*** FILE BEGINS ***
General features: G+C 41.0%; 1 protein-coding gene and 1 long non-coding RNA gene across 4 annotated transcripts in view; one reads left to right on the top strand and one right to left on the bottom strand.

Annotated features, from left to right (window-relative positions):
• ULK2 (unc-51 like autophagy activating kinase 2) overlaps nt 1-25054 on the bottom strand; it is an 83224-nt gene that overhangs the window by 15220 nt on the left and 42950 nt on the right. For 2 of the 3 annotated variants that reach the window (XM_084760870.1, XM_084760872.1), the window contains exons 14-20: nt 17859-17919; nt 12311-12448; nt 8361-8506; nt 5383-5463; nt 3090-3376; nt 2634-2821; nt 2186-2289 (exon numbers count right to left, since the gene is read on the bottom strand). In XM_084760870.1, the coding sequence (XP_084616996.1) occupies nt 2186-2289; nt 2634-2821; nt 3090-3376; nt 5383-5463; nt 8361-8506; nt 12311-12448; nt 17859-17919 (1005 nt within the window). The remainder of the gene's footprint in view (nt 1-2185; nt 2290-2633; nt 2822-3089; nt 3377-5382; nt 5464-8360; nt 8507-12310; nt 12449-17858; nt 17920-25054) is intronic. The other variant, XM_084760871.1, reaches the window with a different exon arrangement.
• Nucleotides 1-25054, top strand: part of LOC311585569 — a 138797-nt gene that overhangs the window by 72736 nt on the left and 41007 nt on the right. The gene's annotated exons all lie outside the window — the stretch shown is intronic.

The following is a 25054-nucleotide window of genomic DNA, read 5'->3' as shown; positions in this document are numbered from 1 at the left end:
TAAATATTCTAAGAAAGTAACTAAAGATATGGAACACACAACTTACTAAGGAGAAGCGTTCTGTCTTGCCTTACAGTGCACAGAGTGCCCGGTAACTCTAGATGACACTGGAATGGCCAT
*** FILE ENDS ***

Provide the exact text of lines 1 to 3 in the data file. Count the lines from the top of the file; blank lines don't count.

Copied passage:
General features: G+C 41.0%; 1 protein-coding gene and 1 long non-coding RNA gene across 4 annotated transcripts in view; one reads left to right on the top strand and one right to left on the bottom strand.

Annotated features, from left to right (window-relative positions):
• ULK2 (unc-51 like autophagy activating kinase 2) overlaps nt 1-25054 on the bottom strand; it is an 83224-nt gene that overhangs the window by 15220 nt on the left and 42950 nt on the right. For 2 of the 3 annotated variants that reach the window (XM_084760870.1, XM_084760872.1), the window contains exons 14-20: nt 17859-17919; nt 12311-12448; nt 8361-8506; nt 5383-5463; nt 3090-3376; nt 2634-2821; nt 2186-2289 (exon numbers count right to left, since the gene is read on the bottom strand). In XM_084760870.1, the coding sequence (XP_084616996.1) occupies nt 2186-2289; nt 2634-2821; nt 3090-3376; nt 5383-5463; nt 8361-8506; nt 12311-12448; nt 17859-17919 (1005 nt within the window). The remainder of the gene's footprint in view (nt 1-2185; nt 2290-2633; nt 2822-3089; nt 3377-5382; nt 5464-8360; nt 8507-12310; nt 12449-17858; nt 17920-25054) is intronic. The other variant, XM_084760871.1, reaches the window with a different exon arrangement.